The World Cup is Exciting, Lucrative, and Deadly
The FIFA World Cup, the once-every-four-years most-watched and most lucrative event in sports, is now less than three months away.
Qatar, this year's host, is one of the world's richest countries per capita. But this is a case of the haves and the haves not.
This should come as no surprise to the Fédération Internationale de Football Association (FIFA), which owns the World Cup brand. When FIFA granted the World Cup to Qatar in 2010, football leaders knew or should have known about Qatar's exploitative labor system and lack of worker protections. Temperatures there can reach more than 120 degrees Fahrenheit, almost 50 degrees Celsius.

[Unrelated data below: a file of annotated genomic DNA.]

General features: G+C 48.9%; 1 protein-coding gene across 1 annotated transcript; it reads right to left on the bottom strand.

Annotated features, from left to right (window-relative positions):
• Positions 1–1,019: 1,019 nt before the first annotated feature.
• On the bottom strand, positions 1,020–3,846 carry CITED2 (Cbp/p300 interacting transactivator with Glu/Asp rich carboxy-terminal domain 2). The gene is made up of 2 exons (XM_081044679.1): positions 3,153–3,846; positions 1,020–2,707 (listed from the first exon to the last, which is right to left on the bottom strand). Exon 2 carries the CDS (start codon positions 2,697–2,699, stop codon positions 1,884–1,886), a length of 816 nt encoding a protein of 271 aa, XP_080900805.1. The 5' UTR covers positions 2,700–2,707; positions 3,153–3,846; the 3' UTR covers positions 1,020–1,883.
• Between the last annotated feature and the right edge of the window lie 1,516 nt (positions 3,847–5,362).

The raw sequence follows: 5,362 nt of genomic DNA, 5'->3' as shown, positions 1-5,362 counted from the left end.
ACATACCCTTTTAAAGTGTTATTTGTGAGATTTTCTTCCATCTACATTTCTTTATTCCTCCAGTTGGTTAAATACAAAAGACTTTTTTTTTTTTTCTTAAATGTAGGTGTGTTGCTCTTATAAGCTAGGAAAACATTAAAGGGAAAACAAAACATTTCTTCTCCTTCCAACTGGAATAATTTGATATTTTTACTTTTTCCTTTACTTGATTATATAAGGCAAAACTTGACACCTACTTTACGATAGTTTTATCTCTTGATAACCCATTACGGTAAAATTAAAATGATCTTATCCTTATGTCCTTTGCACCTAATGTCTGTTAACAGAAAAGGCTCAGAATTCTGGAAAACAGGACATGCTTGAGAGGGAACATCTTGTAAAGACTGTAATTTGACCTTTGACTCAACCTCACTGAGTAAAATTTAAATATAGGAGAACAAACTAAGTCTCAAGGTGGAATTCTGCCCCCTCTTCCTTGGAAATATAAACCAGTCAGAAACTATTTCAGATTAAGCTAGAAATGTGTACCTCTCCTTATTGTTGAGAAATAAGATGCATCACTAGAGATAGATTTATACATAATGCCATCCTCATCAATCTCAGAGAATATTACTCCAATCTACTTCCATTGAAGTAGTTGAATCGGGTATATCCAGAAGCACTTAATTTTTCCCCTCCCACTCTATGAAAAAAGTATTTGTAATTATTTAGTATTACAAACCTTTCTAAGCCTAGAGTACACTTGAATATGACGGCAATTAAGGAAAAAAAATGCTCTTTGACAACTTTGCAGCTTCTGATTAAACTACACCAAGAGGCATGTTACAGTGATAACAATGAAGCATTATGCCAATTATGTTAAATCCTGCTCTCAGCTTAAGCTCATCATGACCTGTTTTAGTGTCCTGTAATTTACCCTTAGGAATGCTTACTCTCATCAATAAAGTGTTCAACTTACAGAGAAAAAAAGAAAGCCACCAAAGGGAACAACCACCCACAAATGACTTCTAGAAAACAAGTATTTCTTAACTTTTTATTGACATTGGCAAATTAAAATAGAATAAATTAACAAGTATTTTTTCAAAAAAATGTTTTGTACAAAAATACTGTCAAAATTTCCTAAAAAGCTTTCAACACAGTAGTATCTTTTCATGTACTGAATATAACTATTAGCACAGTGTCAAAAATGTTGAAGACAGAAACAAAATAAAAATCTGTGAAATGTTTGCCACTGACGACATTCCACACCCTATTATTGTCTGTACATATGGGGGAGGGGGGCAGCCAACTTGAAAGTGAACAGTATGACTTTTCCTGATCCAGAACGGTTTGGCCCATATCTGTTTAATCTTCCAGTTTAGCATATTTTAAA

"Of course it was a mistake," Sepp Blatter, FIFA's former president, said in 2014, citing a FIFA report he said had "clearly indicated that it was too hot in the summer."
FIFA ultimately moved the World Cup to November 2022 to protect the athletes. But there was no such concern for the more than 2 million migrants working in Qatar at any one time building stadiums, roads, and hotels.
But these reforms didn't address the many worker deaths. Migrant workers continue to return home from Qatar in coffins.
FIFA and Qatar cannot bring migrant workers' families back their loved ones, but the least they can do is set up a compensation fund to support the families of workers who died to make the 2022 World Cup possible.
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